Prime numbers have important applications in mathematics and computer programming. I met a mathematician on a return trip from Montreal, Canada on his way to a mathematical society meeting in the “Big Easy”. Having studied mathematics a bit (and realizing I could work for 35 years and never publish a new theorem), I asked him what was hot in mathematics. He said cryptography. Large prime numbers are difficult to calculate for super computers, which makes them great as keys for encrypted transactions. And, just recently someone asked me about calculating primes in a way that made it sound like a computer science course project. So, here we are.
I thought of an algorithm and searched on the Internet for a quick answer. It just so happens that my algorithm is a pretty close approximation of the “Sieve of Eratosthenes”. Eratosthenes was a respected scholar and librarian in Alexandria around 250 BC. (Having to go back so far for the originator suggests to me that we would all be more productive with a lot less television. Newton discovered Calculus because there were no sitcoms.)
A prime number is a number that is divisible by itself and 1 only. The Sieve of Eratosthenes instructs that a prime number can be derived by testing all primes less than or equal to the square root of a number. This works because all integers are a product of primes and no prime number will be divisible by a number greater than its square root without a number lesser than its square root also being a divisor. Thus if, we test all primes less than the square root of a number then we can determine if a number is prime.
If we seed our list of primes with 2, a known prime, then we can calculate all of the primes between 2 and n. The limitation to our algorithm will be the largest number we can store of a certain type. In Visual Basic 6 we can use a Long Integer which will allow us to test all of the primes up to about 2.1 billion. The simple user interface for the sample application can be seen in figure 1. Listing 1 provides the basic solution. The solution is described after the listing.
Figure 1: The user interface for the Sieve of Eratosthenes algorithm.
Listing 1: A Windows application in VB6 that calculates prime numbers up to n using the Sieve of Eratosthenes.
1: Option Explicit 2: Private Primes() As Long 3: Private Function GetMax() As Long 4: On Error GoTo Handler 5: GetMax = CLng(Text1.Text) 6: Exit Function 7: Handler: 8: GetMax = 0 9: Err.Raise -1, "GetMax", "Not a number" 10: End Function 11: 12: 13: Private Function IsPrime(ByVal Number As Long) 14: 15: IsPrime = False 16: Dim I As Long 17: For I = LBound(Primes) To UBound(Primes) 18: DoEvents 19: 20: Call UpdateStatus(Number, Primes(I)) 21: If (Number Mod Primes(I) = 0) Then Exit Function 22: If (Primes(I) >= Sqr(Number)) Then Exit For 23: Next 24: IsPrime = True 25: End Function 26: 27: Private Sub UpdateStatus(ByVal Number As Long, ByVal Prime As Long) 28: If (Check1.Value = 0) Then Exit Sub 29: StatusBar1.SimpleText = "Testing " & Number & _ 30: " is divisible by Prime(" & Prime & ") = " & _ 31: (Number Mod Prime = 0) 32: End Sub 33: 34: Private Sub BuildPrimes(ByVal Max As Long) 35: 36: If (Max < 3) Then Exit Sub 37: Dim I As Long 38: 39: For I = 2 To Max 40: If (IsPrime(I)) Then 41: ReDim Preserve Primes(UBound(Primes) + 1) As Long 42: Primes(UBound(Primes)) = I 43: End If 44: Next 45: 46: End Sub 47: 48: Private Sub Command1_Click() 49: On Error GoTo Handler 50: 51: Initialize 52: Dim Value As Variant 53: BuildPrimes (GetMax()) 54: 55: For Each Value In Primes 56: List1.AddItem (Value) 57: Next 58: 59: Exit Sub 60: Handler: 61: MsgBox Err.Description, vbCritical, Err.Source 62: End Sub 63: 64: Private Sub Initialize() 65: ReDim Primes(0) 66: Primes(0) = 2 67: List1.Clear 68: End Sub 69: 70: Private Sub Form_Load() 71: Initialize 72: End Sub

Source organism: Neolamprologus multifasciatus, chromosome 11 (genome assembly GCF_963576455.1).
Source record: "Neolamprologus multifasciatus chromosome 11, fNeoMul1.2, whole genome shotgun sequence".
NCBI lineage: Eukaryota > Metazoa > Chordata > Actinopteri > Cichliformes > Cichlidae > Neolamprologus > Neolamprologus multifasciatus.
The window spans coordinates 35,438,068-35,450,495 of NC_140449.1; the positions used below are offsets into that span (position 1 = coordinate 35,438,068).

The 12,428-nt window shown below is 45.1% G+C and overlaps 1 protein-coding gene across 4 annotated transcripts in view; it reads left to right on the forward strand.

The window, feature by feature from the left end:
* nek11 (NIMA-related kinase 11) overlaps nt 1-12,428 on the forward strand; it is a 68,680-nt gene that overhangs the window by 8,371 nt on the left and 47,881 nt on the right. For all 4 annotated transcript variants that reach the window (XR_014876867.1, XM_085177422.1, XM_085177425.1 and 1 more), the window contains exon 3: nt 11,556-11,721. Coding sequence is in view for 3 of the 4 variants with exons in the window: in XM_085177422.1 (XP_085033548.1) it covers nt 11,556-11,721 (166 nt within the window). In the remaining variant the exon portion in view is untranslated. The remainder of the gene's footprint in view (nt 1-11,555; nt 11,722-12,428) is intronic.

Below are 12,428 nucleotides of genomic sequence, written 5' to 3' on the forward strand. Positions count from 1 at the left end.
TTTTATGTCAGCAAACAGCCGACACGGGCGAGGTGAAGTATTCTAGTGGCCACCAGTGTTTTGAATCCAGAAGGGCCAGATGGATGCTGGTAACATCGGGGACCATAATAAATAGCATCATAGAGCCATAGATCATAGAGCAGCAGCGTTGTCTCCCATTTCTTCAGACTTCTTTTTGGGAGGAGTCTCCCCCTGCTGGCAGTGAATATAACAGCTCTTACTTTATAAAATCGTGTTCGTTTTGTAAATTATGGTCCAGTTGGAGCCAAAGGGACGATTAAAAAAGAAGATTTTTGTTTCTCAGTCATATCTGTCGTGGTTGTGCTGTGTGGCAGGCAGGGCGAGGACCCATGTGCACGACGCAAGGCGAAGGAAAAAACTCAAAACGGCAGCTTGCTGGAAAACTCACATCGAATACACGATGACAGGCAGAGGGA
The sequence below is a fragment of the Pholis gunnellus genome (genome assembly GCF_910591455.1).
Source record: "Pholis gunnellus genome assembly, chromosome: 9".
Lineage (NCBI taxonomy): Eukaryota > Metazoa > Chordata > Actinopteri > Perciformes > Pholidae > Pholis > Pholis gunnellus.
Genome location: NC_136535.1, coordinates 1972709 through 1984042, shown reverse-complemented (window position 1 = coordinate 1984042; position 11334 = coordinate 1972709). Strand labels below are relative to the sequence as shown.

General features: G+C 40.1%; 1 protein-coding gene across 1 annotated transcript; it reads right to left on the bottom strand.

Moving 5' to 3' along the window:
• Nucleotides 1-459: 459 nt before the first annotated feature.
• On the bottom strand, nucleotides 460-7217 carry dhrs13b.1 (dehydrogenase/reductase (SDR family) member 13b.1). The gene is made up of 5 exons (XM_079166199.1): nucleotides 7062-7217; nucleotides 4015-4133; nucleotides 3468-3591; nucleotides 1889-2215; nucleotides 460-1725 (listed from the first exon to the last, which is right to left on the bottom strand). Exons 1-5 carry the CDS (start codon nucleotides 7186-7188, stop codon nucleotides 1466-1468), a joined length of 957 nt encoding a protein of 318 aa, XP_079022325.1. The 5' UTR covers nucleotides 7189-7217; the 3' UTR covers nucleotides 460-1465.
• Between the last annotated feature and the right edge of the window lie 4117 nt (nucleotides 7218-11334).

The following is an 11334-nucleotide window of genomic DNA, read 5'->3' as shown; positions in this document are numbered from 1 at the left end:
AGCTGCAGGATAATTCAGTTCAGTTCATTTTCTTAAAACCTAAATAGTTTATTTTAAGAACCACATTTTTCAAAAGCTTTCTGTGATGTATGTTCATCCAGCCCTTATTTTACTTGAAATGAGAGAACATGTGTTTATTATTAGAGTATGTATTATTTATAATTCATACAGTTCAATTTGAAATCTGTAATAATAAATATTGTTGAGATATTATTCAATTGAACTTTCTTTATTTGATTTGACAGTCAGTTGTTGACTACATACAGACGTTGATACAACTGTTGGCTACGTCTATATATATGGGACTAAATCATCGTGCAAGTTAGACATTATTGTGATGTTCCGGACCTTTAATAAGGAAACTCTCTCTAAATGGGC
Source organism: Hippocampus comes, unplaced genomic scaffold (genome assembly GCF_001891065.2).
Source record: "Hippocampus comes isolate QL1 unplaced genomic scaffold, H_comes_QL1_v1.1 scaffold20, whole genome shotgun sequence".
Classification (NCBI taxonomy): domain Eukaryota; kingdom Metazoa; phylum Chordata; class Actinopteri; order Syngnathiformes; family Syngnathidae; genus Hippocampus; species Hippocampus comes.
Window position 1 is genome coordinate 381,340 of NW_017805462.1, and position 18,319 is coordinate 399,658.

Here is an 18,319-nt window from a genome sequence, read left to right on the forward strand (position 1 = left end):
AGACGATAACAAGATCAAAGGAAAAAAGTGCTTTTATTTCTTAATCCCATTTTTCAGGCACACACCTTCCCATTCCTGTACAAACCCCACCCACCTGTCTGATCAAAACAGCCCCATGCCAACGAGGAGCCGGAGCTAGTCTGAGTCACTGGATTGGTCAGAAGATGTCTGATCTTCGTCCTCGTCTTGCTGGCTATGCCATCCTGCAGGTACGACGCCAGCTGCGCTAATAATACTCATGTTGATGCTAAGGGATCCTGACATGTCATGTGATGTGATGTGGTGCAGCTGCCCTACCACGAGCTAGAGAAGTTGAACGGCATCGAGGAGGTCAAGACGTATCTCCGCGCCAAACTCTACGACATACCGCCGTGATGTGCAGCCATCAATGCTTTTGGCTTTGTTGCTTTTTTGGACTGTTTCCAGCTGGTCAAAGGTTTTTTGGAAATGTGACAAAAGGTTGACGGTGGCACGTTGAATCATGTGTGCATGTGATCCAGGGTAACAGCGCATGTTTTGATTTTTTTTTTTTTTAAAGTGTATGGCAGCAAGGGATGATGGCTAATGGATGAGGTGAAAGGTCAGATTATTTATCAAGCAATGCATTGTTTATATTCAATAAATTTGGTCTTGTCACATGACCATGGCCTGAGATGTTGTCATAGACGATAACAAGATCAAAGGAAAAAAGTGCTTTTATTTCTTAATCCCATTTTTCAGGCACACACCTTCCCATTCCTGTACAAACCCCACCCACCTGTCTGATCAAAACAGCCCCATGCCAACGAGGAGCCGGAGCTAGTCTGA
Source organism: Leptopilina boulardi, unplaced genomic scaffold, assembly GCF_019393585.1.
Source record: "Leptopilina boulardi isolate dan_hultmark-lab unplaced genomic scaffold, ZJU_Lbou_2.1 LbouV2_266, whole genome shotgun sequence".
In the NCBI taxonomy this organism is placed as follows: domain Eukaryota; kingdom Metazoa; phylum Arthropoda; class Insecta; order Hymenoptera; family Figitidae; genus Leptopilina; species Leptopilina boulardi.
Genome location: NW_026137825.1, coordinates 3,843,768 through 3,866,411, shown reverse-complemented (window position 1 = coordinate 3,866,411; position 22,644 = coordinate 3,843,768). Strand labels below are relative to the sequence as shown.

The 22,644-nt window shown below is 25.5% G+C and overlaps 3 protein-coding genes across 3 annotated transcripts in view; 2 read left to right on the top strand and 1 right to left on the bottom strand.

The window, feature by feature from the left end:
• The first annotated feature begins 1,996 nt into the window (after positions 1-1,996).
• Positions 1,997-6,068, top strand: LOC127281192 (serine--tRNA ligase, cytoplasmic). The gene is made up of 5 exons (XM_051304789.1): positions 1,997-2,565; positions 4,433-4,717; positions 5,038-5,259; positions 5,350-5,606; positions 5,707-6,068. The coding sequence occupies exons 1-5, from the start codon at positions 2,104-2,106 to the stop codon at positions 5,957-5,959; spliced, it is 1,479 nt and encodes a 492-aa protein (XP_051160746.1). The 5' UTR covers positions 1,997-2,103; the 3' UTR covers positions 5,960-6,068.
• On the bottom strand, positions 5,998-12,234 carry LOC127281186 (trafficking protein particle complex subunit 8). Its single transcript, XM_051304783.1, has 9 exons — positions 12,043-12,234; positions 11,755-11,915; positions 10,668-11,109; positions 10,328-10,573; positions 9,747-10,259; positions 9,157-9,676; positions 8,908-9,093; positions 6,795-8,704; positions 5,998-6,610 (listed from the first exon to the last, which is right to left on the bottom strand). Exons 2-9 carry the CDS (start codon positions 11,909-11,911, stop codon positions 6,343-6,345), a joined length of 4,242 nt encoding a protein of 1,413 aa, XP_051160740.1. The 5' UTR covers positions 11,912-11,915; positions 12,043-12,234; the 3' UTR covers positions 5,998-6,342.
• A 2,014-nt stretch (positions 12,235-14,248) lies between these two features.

The sieve is comprised of thirteen lines of code on lines 13 through 25. The rest of the code supports simple user interface interactions. We initialize an array of primes with a single prime, 2, on line 66. The IsPrime test begins by assuming the Number argument is not a prime. We use a single loop, looping through all of the primes less than the square root of Number. (The loop is set up on line 17.) We invoke DoEvents to be kind to the user on line 18; this prevents the GUI from appearing to be frozen. On line 20 we update the StatusBar showing the current test value (see figure 1). On line 21 we divide the Number by the candidate known prime on line 21 and exit if Number is divisible by Primes(I), the test prime. If Number is divisible by any prime than Number is not prime. The second test evaluates the candidate prime against the square root of the Number. If we have reached the square root of the Number without finding a divisor then Number is prime. We branch out of the For Loop and return True.
The Sieve of Eratosthenes works as long as we calculate all primes from 2 to n, which ensures that we have all possible prime divisor candidates to check.
About the Author
Paul Kimmel is a freelance writer for Developer.com and CodeGuru.com. Look for his recent book, Visual Basic .Net Unleashed, at a bookstore near you. Paul Kimmel is available to help design and build your .NET solutions and can be contacted at [email protected].